Working Hollywood: Hitting the books for ‘Inception’


Although Christopher Nolan’s big-budget psychological action movie “Inception” was shot in six countries, art department researcher Dominique Arcadio found much of what she needed to do her job within the aisles of the Los Angeles Public Library.

“For every film I’ve worked on, I’ve gotten at least 50 books out of the L.A. Public Library,” she said. “They’re very good about just letting you take out books that should really be reference books. It’s one of the best libraries that I’ve had a chance of using. I know all the rows by heart.”

For Arcadio, a day’s work can include collecting source images of rust to inspire the art department, looking into table etiquette circa AD 200 or interviewing employees of the U.S. Geological Survey.

“I’m kind of like a librarian,” she said. “I work closely with the production designer, the supervising art director and sometimes the set decorator and even the prop master. My role is basically to gather information as quickly as possible, especially in those first few weeks of preproduction. Usually by my third week on a project, I have over 10,000 images that relate to the set and the script breakdown that I’m given.”

Born in Nimes, France, and schooled in Paris, Arcadio grew up admiring the films of David Lynch, Terry Gilliam, Steven Spielberg, Jean-Jacques Beineix, David Lean and Spike Lee. After a short stint in the fashion industry working for Hermès in Paris, Arcadio headed stateside to pursue film.

She worked her way up from intern to art department coordinator before noticing she was always volunteering to do the research.

“I’ve always loved being in libraries,” she said. “And eventually I realized, ‘Wow, this is a full-time job for some people. This is really cool.’”

Since then, Arcadio has served as an art department researcher for directors including childhood favorites Gilliam on 2005’s “The Brothers Grimm” and Spielberg on 2008’s “ Indiana Jones and the Kingdom of the Crystal Skull.”

“My job is really interesting, and it’s always changing,” she said. “Sometimes I’m looking up nuclear plants, then the next day I’m looking up Elizabethan décor. I heard that sometimes they do profiling on people by looking at their public library records, so I might be flagged as being a weirdo.”

If you build it: For “Inception,” which is set to open Friday, Arcadio got the chance to brush up on her knowledge of blueprints. “Architecture is actually one of the characters in the story,” she said. “So for the art department, I’d say it was a bit like going back to school in the sense that we had to dissect a lot of styles and architectural icons. As reference, we put together illustrated timelines of the world history of architecture since the beginning of the 20th century. We really tried to pick out all the major styles of architecture. I’d say that without copying any of them, we took influences from all of them. So basically, it helped the art department and the visual effects department create a cohesive environment.”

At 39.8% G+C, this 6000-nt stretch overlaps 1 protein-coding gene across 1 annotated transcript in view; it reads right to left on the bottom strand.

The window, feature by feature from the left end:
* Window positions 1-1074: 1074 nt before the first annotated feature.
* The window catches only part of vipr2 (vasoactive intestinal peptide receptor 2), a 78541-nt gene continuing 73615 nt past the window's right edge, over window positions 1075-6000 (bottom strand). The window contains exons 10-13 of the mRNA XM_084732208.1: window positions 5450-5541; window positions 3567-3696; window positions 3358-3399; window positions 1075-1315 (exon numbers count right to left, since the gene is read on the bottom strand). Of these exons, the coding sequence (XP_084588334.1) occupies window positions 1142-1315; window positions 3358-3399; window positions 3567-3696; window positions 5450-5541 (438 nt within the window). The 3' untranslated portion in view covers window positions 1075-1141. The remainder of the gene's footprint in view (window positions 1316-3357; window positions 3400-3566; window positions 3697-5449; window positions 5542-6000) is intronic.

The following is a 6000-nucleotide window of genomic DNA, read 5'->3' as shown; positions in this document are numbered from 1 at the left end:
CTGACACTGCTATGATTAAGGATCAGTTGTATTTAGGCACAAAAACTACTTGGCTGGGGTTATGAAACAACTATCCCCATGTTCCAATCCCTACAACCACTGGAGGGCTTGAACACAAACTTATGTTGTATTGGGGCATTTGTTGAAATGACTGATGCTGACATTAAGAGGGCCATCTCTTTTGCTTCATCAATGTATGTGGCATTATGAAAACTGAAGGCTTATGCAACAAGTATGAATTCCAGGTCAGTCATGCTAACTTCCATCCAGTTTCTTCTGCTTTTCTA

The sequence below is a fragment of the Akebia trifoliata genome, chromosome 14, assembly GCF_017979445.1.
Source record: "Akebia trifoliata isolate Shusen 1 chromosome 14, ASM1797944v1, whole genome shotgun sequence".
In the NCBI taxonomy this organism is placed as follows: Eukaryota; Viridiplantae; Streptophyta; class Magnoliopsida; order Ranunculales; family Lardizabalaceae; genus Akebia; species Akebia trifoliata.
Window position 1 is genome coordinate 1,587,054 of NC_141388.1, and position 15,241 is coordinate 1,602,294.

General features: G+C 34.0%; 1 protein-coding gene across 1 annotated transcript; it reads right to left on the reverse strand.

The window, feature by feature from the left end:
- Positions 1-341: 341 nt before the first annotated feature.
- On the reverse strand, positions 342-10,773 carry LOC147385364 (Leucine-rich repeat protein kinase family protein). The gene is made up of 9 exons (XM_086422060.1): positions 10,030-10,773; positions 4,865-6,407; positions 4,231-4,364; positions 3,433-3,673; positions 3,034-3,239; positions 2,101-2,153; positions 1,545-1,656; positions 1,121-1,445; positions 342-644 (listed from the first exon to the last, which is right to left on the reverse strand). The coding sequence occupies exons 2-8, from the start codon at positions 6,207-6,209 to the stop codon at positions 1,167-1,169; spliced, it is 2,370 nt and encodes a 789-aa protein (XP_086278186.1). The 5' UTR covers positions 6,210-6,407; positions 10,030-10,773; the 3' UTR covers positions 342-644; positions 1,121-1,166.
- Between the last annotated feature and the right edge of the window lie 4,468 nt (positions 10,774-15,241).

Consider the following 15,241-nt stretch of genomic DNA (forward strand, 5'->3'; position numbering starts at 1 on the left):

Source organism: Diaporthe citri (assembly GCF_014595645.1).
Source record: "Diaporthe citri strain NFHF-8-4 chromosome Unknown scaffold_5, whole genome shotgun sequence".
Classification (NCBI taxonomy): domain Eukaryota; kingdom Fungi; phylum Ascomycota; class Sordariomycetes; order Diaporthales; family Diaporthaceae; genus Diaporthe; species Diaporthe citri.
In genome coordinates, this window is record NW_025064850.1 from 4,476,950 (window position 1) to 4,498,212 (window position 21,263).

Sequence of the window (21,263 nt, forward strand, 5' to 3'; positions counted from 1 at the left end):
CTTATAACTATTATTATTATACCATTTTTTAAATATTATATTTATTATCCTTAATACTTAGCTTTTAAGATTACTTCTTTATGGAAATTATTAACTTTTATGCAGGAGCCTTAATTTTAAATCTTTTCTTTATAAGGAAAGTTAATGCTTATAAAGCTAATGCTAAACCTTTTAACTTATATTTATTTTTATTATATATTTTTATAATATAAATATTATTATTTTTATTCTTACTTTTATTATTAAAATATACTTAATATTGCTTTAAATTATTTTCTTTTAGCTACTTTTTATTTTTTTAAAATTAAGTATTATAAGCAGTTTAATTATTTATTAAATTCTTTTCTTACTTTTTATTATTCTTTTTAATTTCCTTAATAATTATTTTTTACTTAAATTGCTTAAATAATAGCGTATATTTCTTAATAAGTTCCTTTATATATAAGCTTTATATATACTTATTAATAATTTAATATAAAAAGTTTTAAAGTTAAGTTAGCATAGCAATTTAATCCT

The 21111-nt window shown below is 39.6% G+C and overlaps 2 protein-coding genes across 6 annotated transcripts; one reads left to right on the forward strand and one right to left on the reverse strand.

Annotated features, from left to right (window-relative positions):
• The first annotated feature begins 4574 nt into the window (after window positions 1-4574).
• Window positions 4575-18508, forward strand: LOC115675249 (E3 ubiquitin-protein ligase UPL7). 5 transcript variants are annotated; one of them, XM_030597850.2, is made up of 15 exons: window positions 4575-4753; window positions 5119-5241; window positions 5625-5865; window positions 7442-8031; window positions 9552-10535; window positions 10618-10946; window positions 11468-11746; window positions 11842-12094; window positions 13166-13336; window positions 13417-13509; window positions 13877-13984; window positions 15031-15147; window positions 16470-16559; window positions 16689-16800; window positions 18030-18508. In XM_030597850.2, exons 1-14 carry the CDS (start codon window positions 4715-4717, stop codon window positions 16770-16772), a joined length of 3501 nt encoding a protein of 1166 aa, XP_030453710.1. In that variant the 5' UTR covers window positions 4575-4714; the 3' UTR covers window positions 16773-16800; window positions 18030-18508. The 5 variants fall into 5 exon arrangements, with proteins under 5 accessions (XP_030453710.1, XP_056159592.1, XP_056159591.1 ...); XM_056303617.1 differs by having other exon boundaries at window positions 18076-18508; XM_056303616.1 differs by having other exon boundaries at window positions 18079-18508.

Mission impossible: In addition to researching the built, Arcadio delved into the realm of the unbuildable. “We had to study impossible constructions, impossible realities, images that your mind can create that defy logic and physics,” she explained. “This included things like morphing architecture and constructions that are basically impossible to build in reality unless you play with perspective and people’s sense of perception. So it was really abstract stuff like trying to translate mathematical and philosophical concepts into architecture and, in our case, sets.”

Finishing touches: Many of the buildings in “Inception” needed more than a coat of fresh paint. “Usually, I put together huge paint and texture reference books that designers can carry around,” said Arcadio. “When they’re speaking to their head painters, instead of trying to describe something, which sometimes is really hard, they just flip to a page and say, ‘This is the finish or the texture that we want here.’ So I find reference images for a lot of those paint finishes. Even when you’re doing a concrete façade, there are so many different finishes you can do depending on if there was water, if it was rusty or if it was in hot temperatures. It always looks different. Everything we build isn’t supposed to look brand new.”

Top 40: Sometimes Arcadio’s research goes viral. “When there’s an image that the director or the production designer really loves, that image comes up a lot,” she said, “and that’s when you know you’ve got a hit with an image. It is spread and shared with every department. For example, on ‘Inception,’ there’s a portion of the film that’s supposed to take place in Kenya, so there were some images of interiors that I had found that the art department got pretty inspired by. It might have been some interiors of dilapidated hotels and things like that, and I’d hit upon a series of four or five that seemed to have the right feel for this particular interior that we were doing. So that was something that was used over and over accompanying the set plans for the film.... The goal is to try to get a hit image for every single set because it helps.”